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Upcoming: "Paint It, Black"

07.26 - 09.10.2024

Gallery Bisunjae is pleased to introduce “Paint It Black” by five Korean Artists. The exhibitions will run from July 26th - September 10th, 2024.


The exhibition theme centers around “Black,” drawing its title from The Rolling Stones’ 1966 song “Paint it Black,” which catapulted the band to fame and embodies a “modern attitude.” The sitar, an Indian instrument features prominently, lending a skeptical perspective on Western values and methods. The modern era has revealed its existential value in the journey of endless search for new ways of thinking. Nonetheless, concurrently, the generation embracing modernity has harbored skepticism towards tradition, finding contentment in a secularized form of sacredness. This exhibition evokes memories of artists from our nation born between the 1940s and 1960s, particularly those emerging around 1966. Gallery Bisunjae Director Jang Nack Soon curated this exhibition to newly illuminate the personal significance of individuals who experienced both suffering and joy in their relentless quest, capturing the era's atmosphere through the compelled monochromatic paintings.

The exhibition features artists Shin Ki Ock (1941-), Choi Myoung young (1941-), Kim Ho-deuk (1950-), Choi Dunam (1953-), and Ahn Mija (1962-). Shin Ki Ock was 26 years old when the song "Paint it Black" achieved unprecedented global success. As a founding member of Origin, Shin Ki Ock navigated the ocean of contemporary art, grappling with the tensions between ideals and practicality. Nonetheless, he asserted his identity as a painter by pioneering a distinctive style of abstraction.

At the height of the song’s popularity, Choi Myoung Young was 26 years old. In 1967, he took part in the then renowned Korean Young Artists Coalition Exhibition and represented Korea at the 5th Paris Biennale. During this time, intellectuals and artists from Western Europe and America were enjoying an era marked by post-war healing and entering a period of significant prosperity. During this period, there was also a time for contemplating past imperialism and adopting new perspectives on human rights issues. Intellectuals of the era were deeply engaged in exploring the true essence of human rights, philanthropy, peace, and freedom. Experiencing this atmosphere firsthand in the West, Choi Myoung Young explored what aspects of modernity East Asian intellectuals, especially Koreans, should prioritize and how to harmonize this modernity with the longstanding painterly traditions passed down through generations. Given this context, we can infer that the artist's current historical accomplishments were anticipated by the relentless dedication, planning, and efforts he put forth during his twenties.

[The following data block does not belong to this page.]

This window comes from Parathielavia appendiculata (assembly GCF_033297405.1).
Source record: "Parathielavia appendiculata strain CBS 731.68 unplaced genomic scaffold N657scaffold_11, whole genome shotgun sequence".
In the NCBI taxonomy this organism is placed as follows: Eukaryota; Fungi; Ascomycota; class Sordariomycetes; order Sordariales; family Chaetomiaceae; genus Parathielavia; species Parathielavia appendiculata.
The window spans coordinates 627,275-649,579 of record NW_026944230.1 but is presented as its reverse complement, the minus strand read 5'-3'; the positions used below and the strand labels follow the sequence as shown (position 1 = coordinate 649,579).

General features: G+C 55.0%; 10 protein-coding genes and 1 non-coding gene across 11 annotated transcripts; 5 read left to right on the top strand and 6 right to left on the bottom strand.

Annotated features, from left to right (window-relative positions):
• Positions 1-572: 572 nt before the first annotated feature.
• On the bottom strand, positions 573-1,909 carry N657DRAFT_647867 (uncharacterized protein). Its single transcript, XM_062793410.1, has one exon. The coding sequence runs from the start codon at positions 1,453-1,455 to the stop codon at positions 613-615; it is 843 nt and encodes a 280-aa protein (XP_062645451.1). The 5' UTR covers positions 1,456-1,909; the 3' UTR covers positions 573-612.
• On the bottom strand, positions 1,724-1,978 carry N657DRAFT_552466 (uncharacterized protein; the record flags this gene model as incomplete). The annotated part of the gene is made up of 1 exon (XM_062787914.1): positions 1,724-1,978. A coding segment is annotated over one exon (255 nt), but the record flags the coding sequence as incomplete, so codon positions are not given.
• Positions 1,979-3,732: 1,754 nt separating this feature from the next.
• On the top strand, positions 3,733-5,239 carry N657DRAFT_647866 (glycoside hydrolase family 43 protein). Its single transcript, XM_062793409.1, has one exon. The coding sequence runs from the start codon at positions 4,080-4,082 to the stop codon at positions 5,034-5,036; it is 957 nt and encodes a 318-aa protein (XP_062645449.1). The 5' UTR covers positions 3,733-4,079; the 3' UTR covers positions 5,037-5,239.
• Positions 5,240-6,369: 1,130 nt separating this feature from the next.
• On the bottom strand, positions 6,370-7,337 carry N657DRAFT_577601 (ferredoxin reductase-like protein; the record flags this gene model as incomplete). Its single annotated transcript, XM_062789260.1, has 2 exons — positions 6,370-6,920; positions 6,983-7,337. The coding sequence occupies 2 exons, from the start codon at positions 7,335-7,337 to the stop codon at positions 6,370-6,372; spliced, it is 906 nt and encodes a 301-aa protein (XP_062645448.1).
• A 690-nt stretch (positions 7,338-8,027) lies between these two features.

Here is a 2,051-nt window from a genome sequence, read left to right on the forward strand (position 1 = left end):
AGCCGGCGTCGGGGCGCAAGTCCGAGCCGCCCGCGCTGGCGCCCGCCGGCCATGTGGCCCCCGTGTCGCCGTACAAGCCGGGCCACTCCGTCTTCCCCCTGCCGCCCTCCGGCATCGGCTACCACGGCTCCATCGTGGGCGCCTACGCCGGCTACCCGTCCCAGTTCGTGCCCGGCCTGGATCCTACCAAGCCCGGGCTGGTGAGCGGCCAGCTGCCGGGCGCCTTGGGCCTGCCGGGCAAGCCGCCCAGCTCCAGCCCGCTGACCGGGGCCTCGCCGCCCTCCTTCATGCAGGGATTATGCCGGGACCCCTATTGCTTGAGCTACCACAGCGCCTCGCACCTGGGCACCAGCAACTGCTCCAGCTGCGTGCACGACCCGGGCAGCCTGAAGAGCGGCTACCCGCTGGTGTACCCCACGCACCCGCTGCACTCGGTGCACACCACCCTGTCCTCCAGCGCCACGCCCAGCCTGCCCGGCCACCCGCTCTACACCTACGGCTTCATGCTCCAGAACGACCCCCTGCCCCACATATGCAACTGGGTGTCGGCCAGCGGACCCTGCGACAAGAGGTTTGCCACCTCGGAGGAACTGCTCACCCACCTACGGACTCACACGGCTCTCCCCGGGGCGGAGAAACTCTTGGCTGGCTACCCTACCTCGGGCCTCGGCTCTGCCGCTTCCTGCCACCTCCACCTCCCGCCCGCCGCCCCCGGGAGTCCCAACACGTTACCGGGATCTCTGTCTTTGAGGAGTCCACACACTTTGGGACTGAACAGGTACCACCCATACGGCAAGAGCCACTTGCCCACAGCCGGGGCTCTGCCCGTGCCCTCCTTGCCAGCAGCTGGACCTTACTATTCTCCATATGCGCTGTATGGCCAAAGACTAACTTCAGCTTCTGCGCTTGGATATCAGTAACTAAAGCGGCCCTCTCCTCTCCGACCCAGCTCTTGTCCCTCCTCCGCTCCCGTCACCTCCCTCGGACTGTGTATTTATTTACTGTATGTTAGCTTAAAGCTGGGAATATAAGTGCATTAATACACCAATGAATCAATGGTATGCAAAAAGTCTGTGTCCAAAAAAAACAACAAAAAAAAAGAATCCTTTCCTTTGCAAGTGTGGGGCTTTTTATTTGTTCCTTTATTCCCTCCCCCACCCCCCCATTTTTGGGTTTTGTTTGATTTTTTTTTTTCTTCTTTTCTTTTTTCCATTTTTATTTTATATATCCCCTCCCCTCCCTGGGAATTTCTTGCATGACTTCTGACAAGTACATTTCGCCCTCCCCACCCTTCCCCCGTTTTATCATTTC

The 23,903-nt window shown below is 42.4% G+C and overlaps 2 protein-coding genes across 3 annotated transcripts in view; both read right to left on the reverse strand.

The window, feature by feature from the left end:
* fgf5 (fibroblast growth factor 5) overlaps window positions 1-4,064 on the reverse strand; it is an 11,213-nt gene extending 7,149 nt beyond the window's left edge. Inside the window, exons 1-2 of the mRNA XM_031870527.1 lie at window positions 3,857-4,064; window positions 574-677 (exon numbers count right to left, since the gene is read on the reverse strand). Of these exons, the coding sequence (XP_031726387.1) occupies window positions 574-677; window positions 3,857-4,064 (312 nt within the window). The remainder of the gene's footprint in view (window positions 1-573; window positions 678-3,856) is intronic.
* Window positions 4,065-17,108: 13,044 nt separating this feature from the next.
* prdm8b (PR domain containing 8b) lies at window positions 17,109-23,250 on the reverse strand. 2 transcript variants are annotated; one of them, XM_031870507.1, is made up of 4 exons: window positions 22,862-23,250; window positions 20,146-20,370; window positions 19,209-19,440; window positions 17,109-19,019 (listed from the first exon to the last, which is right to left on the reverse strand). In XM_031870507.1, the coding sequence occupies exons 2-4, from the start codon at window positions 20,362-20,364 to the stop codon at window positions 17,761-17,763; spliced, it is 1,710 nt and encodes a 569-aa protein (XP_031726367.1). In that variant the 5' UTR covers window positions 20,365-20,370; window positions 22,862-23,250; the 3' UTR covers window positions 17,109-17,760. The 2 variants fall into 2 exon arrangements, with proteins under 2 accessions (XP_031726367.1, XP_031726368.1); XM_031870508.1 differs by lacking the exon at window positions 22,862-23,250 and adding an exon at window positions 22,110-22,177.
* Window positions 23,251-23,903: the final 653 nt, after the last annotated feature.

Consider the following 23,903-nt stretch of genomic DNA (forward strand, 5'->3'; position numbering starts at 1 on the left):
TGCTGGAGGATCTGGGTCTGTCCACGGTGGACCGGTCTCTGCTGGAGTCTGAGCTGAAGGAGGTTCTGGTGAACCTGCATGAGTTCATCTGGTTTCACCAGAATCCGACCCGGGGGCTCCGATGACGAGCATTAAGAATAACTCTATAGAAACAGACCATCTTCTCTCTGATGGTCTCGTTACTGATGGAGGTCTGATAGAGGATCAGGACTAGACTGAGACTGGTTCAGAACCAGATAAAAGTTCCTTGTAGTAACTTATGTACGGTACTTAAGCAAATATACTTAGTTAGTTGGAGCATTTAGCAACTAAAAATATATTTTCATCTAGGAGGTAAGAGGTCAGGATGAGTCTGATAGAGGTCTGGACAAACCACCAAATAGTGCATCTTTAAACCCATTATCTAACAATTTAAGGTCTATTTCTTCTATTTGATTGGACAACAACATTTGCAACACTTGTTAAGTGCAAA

In 1966, Kim Ho-deuk was a student at Seoul Arts High School, having relocated from Daegu to Seoul where he quickly made a name for himself in this unfamiliar setting. He subsequently pursued studies in the Painting Department at Seoul National University and is recognized for his mastery in both Western and Eastern painting traditions. After transitioning to Eastern painting, Kim Ho-deuk adapted the East Asian aesthetics of “yibi huizhi (一筆揮之, calligraphic mastery with a single stroke)” and “qiyun shengdong (氣韻生動, spiritual resonance)” into a contemporary style.

At the age of 14, Choi Dunam was a middle school student. He majored in architecture at UC Berkeley and Harvard University, where he distinguished himself as both an architect and an educator. Simultaneously, he pursued a career in painting. Despite his extensive understanding of Western culture, he conveys lyrical abstraction by transforming all subjects into elements of nature.

Born in 1962, Ahn Mija likely did not fully experience the atmosphere surrounding the release of that song. Nonetheless, her ongoing series Seongseong Jeokjeok (惺惺寂寂) dramatizes introspective contemplation by infusing cotton fabric with the depth of ink. “Seongseong (惺惺)” denotes enlightenment, while "jeokjeok (寂寂)" symbolizes a pure state where desires are controlled. However, since these moments are not permanent, continuous renewal (日新) is required. This commitment drives the artist to dedicate herself to this ongoing series.

Around 2800 years ago, Shi Bo (史伯, 806 B.C.–771 B.C.) was a prominent philosopher of the Western Zhou period, living before Confucius. He analyzed the origins of aesthetic consciousness using the dichotomy of harmony (和) and conformity (同). An excerpt from the classic East Asian text, Guo Yu (國語), includes his view:


Shi Bo stated: “While harmony (和) fosters the growth of all things (森羅萬象), it ceases to exist when there is conformity (同). Harmony (和) occurs when one thing harmonizes with another (平), allowing all things to grow in abundance and return to their original states. However, if conformity (同) is supplemented with more conformity (同), it will eventually lead to destruction (破棄).”


Conformity (同) refers to the combination of objects with similar qualities, while harmony (和) signifies the combination and compatibility of objects with dissimilar qualities. Harmony (和) is considered positive because it successfully harmonizes diverse elements, whereas conformity (同) does not support or enhance and ultimately leads to destruction (破棄). In this context, the exhibition Paint it Black offers a philosophical reflection on conformity (同), contrasting with traditional canon reasoning. It suggests that Paint it Black represents an achievement beyond the aesthetic principle of harmony (和), which has been historically embodied in Dansaekhwa, as this new discourse of conformity (同) surpasses the conventional notion of harmony (和).



Lee Jinmyung / Outside Director of Gallery Bisunjae & Doctor of Philosophy

Exhibition Gallery

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